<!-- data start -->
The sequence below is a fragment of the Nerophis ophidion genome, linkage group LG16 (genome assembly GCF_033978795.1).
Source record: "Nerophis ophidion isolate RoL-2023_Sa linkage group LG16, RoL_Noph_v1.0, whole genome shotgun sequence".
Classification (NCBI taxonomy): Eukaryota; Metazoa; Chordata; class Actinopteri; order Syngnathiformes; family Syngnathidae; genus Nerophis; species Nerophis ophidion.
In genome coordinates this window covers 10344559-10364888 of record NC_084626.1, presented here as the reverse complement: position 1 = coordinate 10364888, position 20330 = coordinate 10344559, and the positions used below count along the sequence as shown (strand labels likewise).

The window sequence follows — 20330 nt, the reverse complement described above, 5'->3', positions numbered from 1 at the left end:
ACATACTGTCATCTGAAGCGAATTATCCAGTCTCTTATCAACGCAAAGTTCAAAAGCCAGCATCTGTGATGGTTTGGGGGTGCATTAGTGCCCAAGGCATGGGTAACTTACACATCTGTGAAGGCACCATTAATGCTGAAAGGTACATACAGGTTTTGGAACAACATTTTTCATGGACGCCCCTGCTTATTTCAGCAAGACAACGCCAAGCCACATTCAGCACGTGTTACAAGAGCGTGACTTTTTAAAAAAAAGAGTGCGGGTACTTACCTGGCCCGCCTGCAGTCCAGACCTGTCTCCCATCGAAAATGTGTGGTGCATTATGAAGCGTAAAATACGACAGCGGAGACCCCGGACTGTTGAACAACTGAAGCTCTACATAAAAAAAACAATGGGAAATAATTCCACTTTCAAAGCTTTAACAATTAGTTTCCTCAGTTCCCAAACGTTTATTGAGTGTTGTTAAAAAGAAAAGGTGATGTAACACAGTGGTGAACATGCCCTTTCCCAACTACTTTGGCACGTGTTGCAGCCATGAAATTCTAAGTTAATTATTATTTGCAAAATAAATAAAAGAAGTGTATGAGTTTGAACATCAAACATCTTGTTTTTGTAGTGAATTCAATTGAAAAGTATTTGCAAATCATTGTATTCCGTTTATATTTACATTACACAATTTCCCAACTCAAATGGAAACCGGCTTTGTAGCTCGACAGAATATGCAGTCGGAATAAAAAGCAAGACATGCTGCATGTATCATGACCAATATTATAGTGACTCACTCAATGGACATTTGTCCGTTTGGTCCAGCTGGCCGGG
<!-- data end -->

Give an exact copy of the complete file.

The sequence below is a fragment of the Nerophis ophidion genome, linkage group LG16 (genome assembly GCF_033978795.1).
Source record: "Nerophis ophidion isolate RoL-2023_Sa linkage group LG16, RoL_Noph_v1.0, whole genome shotgun sequence".
Classification (NCBI taxonomy): Eukaryota; Metazoa; Chordata; class Actinopteri; order Syngnathiformes; family Syngnathidae; genus Nerophis; species Nerophis ophidion.
In genome coordinates this window covers 10344559-10364888 of record NC_084626.1, presented here as the reverse complement: position 1 = coordinate 10364888, position 20330 = coordinate 10344559, and the positions used below count along the sequence as shown (strand labels likewise).

The window sequence follows — 20330 nt, the reverse complement described above, 5'->3', positions numbered from 1 at the left end:
ACATACTGTCATCTGAAGCGAATTATCCAGTCTCTTATCAACGCAAAGTTCAAAAGCCAGCATCTGTGATGGTTTGGGGGTGCATTAGTGCCCAAGGCATGGGTAACTTACACATCTGTGAAGGCACCATTAATGCTGAAAGGTACATACAGGTTTTGGAACAACATTTTTCATGGACGCCCCTGCTTATTTCAGCAAGACAACGCCAAGCCACATTCAGCACGTGTTACAAGAGCGTGACTTTTTAAAAAAAAGAGTGCGGGTACTTACCTGGCCCGCCTGCAGTCCAGACCTGTCTCCCATCGAAAATGTGTGGTGCATTATGAAGCGTAAAATACGACAGCGGAGACCCCGGACTGTTGAACAACTGAAGCTCTACATAAAAAAAACAATGGGAAATAATTCCACTTTCAAAGCTTTAACAATTAGTTTCCTCAGTTCCCAAACGTTTATTGAGTGTTGTTAAAAAGAAAAGGTGATGTAACACAGTGGTGAACATGCCCTTTCCCAACTACTTTGGCACGTGTTGCAGCCATGAAATTCTAAGTTAATTATTATTTGCAAAATAAATAAAAGAAGTGTATGAGTTTGAACATCAAACATCTTGTTTTTGTAGTGAATTCAATTGAAAAGTATTTGCAAATCATTGTATTCCGTTTATATTTACATTACACAATTTCCCAACTCAAATGGAAACCGGCTTTGTAGCTCGACAGAATATGCAGTCGGAATAAAAAGCAAGACATGCTGCATGTATCATGACCAATATTATAGTGACTCACTCAATGGACATTTGTCCGTTTGGTCCAGCTGGCCGGG